Community remembers Holocaust, hear stories of victims, survivors

Catherine Hyman, Managing Editor

The FMU Multicultural Advisory Board (MAB) hosted Dr. Lilly Stern Filler, daughter of Holocaust survivors, as the keynote speaker of its annual International Holocaust Remembrance program.

The event, held in Lowrimore Auditorium on Jan. 25, invited FMU students and faculty as well as Pee Dee area locals to attend. It began with a welcome address issued by MAB member Hannah Adams and an introduction of guest speaker Filler by MAB member Carly Hardin-McCoy.

Outside the auditorium, there was a wall of Holocaust photos designed to further portray the realities of the Holocaust and help students prepare themselves before attending the event.

After being introduced, Filler approached the stage to give a speech to audience members about her family’s personal experience with the Holocaust and the impact of the Holocaust as a whole on the people who faced it.

Filler told the audience that her parents, Jadzia and Ben Stern, were Jews born in Europe. During the Holocaust, each of her parents were forced into concentration camps, living with what Filler called unimaginable, horrific circumstances.

Filler said that the experiences her parents had with the Holocaust was so traumatic for them that they rarely spoke of it—it was far too painful. Filler learned a lot about their experiences after discovering her mother’s private writings.

Filler told the audience about her mother’s experience traveling to the concentration camps. Her mother was one in a crowd of people who were forced to stand for days on end in a moving vehicle, without food or even a place to use the restroom. For her mother, this was the epitome of inhumane treatment. The Jewish people were not only senselessly, systematically murdered, but first everything taken from them, she said.

The one thing Filler clearly remembers her father telling her about his experience was that he survived by “luck—pure luck.” He told Filler that as he approached Auschwitz, he became aware of a scary fact—that if they told him to go through the right entrance he would live, but if he went through the left entrance he would be going to his death. He told her he was directed to the right, and that was the only difference between life and death.

Mason Jones, senior English major, said that having someone with a personal connection to the Holocaust can be a good way to impart the reality of the event. “It helps make things much more real than an academic approach usually makes,” Jones said. “That said, the speaker only shared anecdotes from her own family’s experience, whereas in previous years the speaker shared much more detailed information regarding the atrocities committed by Fascist Germany.”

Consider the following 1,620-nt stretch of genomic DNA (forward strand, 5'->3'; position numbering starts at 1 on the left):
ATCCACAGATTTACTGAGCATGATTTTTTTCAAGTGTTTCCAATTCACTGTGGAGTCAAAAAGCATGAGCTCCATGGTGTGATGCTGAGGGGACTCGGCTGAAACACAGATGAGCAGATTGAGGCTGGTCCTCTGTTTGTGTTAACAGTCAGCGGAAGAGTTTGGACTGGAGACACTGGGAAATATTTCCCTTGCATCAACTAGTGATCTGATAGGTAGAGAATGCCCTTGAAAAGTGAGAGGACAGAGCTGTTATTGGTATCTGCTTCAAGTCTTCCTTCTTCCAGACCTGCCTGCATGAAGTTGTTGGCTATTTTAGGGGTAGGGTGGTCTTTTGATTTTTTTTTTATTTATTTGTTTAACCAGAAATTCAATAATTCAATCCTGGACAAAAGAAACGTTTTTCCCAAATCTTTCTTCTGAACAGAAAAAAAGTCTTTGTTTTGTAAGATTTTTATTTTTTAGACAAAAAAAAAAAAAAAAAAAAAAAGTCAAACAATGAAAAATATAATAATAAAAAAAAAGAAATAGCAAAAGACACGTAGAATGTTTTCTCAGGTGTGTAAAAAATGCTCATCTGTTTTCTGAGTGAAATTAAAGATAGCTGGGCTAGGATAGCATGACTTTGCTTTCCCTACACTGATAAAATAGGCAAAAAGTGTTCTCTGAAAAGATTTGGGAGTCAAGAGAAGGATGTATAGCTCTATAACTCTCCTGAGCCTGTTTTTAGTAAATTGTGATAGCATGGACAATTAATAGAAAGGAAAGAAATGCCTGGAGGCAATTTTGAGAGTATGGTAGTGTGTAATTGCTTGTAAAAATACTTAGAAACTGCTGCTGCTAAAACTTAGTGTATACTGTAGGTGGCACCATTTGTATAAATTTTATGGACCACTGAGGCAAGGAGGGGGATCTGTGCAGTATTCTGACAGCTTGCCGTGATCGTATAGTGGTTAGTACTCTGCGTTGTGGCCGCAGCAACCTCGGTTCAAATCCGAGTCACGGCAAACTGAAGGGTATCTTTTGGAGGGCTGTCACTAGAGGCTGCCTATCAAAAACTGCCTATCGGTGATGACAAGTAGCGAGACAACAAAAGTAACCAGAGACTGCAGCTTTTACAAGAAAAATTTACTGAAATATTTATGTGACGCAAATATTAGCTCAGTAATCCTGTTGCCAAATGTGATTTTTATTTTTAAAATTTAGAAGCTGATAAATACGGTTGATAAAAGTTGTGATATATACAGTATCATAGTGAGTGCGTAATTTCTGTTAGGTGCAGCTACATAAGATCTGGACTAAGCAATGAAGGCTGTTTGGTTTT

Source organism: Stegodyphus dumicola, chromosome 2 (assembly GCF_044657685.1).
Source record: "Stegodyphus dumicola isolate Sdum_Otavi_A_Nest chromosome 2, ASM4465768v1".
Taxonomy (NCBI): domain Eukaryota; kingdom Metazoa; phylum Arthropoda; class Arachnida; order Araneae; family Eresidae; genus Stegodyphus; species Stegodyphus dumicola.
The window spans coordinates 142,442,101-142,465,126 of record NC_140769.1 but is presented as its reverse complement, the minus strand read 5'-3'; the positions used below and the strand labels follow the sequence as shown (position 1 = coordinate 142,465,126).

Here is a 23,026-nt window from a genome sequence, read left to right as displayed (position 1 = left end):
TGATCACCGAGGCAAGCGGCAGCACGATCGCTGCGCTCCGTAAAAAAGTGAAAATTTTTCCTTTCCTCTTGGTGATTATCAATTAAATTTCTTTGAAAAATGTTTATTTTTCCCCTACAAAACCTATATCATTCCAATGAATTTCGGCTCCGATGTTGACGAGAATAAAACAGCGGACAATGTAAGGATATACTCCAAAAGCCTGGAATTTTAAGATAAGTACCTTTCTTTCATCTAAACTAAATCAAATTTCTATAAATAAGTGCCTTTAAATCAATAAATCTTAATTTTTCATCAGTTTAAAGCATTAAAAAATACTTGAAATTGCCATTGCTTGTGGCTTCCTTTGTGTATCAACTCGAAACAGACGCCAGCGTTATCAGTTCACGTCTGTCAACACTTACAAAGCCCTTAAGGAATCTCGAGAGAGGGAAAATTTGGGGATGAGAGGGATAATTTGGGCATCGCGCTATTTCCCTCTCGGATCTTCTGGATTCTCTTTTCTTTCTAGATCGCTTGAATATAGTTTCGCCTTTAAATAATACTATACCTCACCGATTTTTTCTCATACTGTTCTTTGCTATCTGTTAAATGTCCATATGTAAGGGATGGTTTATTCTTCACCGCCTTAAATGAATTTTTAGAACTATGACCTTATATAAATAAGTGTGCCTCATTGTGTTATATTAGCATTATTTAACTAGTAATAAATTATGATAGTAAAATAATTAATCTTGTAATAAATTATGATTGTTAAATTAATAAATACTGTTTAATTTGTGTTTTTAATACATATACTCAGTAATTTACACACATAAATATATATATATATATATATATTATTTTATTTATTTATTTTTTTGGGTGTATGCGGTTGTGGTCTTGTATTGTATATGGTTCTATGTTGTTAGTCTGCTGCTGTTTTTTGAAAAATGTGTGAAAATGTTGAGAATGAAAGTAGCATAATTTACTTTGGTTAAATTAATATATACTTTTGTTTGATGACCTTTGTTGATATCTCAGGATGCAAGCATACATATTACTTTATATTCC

Filler said she grew up as an American citizen, but her parents’ experiences and the effect of the Holocaust made her childhood different from her peers. She remembers feeling different from others because she never had any extended family—no grandparents, no aunts and no cousins.

For Filler, the Holocaust was never a distant event that she could brush off and forget about—she was reminded of the effects of it in her parents silence. She talked about the numbers tattooed on their arms and in the times when they did tell her about it. Filler said it was personal for her.

Filler said she believes that it is important to never forget about the Holocaust because it’s when you forget about the horror of historical events that they repeat. She believes that listening to the stories of survivors makes us witnesses, and that being a witness brings the responsibility of taking action.

In quoting from her mother’s writings, Filler described her mother’s belief that the people in the towns near concentration camps had to know about what was happening.

“All you could smell was flesh, it burned your soul,” Filler read. “How could they not know?”

For Filler, spreading these stories is about preventing these horrors from happening again. She said that although there are safeguards today that should protect us from having another such event, she sees patterns that reflect the beginnings of the Holocaust.

“Holocaust is not a term for all the evils of the world—it is exclusive to this event,” Filler said. “We have to remember, though, that before the Holocaust, no country, with the exception of the Dominican Republic, stood up to open their borders to Jews. During the war, the U.S. wouldn’t let anyone with a relative in Axis territory into the country.”

Filler said that not only do we need to remember the Holocaust for the memory of the lives lost and the hurt that occurred, but to never allow this history to repeat.

“We must never forget— never again,” Filler said.

According to Filler, this is the reason her mother showed off her tattooed numbers rather than hiding from them and the reason Filler shares her family’s story: to forget means to let it happen again; to remember is power.

Jones said that he believes that we can use our knowledge of the Holocaust to prevent such things from reoccurring.

“We should stand against hate speech, racism, nationalism and violent ideologies as much as possible,” Jones said. “Everyone has the freedom of speech guaranteed them by the Constitution, but as a democracy, the people have a duty to silence genocidal and white supremacist rhetoric. These ideas are what led to the Holocaust, and they are becoming more common again less than a century after the Holocaust ended.”